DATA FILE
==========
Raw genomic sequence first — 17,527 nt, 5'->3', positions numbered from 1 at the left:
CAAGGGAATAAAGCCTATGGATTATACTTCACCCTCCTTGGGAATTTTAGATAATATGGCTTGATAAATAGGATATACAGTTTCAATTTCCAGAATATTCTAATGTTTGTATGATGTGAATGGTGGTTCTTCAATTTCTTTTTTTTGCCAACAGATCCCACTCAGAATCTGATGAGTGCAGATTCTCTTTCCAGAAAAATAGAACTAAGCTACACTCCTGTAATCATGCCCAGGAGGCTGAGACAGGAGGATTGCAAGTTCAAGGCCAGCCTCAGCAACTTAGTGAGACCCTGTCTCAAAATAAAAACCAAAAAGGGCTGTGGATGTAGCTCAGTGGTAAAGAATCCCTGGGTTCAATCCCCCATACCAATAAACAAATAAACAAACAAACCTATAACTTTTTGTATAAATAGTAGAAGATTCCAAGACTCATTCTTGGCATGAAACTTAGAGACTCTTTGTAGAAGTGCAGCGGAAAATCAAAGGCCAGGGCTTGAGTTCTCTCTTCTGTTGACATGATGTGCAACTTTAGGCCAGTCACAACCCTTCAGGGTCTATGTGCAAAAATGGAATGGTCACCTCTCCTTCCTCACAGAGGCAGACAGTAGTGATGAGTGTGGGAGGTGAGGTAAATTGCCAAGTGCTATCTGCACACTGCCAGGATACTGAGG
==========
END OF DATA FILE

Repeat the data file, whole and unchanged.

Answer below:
Raw genomic sequence first — 17,527 nt, 5'->3', positions numbered from 1 at the left:
CAAGGGAATAAAGCCTATGGATTATACTTCACCCTCCTTGGGAATTTTAGATAATATGGCTTGATAAATAGGATATACAGTTTCAATTTCCAGAATATTCTAATGTTTGTATGATGTGAATGGTGGTTCTTCAATTTCTTTTTTTTGCCAACAGATCCCACTCAGAATCTGATGAGTGCAGATTCTCTTTCCAGAAAAATAGAACTAAGCTACACTCCTGTAATCATGCCCAGGAGGCTGAGACAGGAGGATTGCAAGTTCAAGGCCAGCCTCAGCAACTTAGTGAGACCCTGTCTCAAAATAAAAACCAAAAAGGGCTGTGGATGTAGCTCAGTGGTAAAGAATCCCTGGGTTCAATCCCCCATACCAATAAACAAATAAACAAACAAACCTATAACTTTTTGTATAAATAGTAGAAGATTCCAAGACTCATTCTTGGCATGAAACTTAGAGACTCTTTGTAGAAGTGCAGCGGAAAATCAAAGGCCAGGGCTTGAGTTCTCTCTTCTGTTGACATGATGTGCAACTTTAGGCCAGTCACAACCCTTCAGGGTCTATGTGCAAAAATGGAATGGTCACCTCTCCTTCCTCACAGAGGCAGACAGTAGTGATGAGTGTGGGAGGTGAGGTAAATTGCCAAGTGCTATCTGCACACTGCCAGGATACTGAGG